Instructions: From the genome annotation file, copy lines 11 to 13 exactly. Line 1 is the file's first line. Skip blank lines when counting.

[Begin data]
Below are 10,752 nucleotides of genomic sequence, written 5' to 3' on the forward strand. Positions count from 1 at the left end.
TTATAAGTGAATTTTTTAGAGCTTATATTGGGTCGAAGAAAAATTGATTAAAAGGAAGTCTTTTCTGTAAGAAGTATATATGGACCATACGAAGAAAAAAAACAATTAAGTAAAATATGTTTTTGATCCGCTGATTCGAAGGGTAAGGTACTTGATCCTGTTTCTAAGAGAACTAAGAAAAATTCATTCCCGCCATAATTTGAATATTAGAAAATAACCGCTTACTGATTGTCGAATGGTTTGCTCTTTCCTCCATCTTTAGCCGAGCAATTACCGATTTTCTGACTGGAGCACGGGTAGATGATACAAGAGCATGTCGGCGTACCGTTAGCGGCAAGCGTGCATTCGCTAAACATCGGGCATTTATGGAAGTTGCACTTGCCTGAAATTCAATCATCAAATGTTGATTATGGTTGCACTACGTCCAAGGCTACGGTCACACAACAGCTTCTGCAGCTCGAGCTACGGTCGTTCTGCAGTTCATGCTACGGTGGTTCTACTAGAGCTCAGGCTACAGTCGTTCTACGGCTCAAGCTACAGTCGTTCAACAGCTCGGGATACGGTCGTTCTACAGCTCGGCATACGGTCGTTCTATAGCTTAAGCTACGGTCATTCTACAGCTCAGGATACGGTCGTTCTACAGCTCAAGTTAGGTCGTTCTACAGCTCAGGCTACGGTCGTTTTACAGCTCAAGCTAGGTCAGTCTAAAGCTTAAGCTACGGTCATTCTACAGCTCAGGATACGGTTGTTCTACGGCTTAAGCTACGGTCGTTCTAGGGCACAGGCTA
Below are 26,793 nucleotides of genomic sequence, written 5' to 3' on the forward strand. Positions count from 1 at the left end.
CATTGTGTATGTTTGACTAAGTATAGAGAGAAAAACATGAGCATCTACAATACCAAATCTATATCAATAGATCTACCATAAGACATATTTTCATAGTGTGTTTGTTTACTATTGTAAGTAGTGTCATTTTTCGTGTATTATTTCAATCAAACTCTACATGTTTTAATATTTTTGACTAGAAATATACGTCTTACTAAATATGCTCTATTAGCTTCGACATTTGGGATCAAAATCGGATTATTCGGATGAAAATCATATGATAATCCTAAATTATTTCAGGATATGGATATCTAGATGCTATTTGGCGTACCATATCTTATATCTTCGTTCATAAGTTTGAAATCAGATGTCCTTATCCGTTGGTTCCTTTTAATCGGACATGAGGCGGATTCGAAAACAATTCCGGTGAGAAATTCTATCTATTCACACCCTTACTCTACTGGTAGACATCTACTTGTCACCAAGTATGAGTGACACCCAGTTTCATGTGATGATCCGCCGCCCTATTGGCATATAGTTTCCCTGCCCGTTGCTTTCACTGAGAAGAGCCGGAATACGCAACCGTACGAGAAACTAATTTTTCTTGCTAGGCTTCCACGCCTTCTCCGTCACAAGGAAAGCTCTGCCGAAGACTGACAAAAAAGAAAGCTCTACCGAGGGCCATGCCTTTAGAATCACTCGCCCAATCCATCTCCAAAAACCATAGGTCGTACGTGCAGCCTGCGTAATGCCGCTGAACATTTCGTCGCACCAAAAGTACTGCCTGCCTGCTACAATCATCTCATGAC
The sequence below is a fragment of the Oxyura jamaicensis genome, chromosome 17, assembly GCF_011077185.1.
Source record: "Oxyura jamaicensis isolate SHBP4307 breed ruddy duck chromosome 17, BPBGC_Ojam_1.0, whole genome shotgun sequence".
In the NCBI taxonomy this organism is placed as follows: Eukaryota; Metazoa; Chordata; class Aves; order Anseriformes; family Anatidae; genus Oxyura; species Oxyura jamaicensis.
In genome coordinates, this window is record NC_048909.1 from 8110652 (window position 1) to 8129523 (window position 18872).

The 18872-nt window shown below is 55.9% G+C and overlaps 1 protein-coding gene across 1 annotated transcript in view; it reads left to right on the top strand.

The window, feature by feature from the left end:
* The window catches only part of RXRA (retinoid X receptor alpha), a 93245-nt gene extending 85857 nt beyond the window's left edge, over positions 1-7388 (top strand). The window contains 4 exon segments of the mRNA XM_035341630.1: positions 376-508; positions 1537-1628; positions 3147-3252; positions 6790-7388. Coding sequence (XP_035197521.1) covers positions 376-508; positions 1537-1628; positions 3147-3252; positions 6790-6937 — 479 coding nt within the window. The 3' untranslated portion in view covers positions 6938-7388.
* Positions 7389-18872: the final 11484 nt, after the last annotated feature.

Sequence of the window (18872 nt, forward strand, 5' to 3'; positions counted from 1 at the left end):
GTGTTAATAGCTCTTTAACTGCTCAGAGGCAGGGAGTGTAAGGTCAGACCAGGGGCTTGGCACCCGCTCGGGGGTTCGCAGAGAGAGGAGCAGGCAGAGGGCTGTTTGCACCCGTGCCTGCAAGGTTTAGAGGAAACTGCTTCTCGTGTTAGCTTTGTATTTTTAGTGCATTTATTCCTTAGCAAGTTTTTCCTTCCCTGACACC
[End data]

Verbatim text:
* The window catches only part of RXRA (retinoid X receptor alpha), a 93245-nt gene extending 85857 nt beyond the window's left edge, over positions 1-7388 (top strand). The window contains 4 exon segments of the mRNA XM_035341630.1: positions 376-508; positions 1537-1628; positions 3147-3252; positions 6790-7388. Coding sequence (XP_035197521.1) covers positions 376-508; positions 1537-1628; positions 3147-3252; positions 6790-6937 — 479 coding nt within the window. The 3' untranslated portion in view covers positions 6938-7388.
* Positions 7389-18872: the final 11484 nt, after the last annotated feature.

Sequence of the window (18872 nt, forward strand, 5' to 3'; positions counted from 1 at the left end):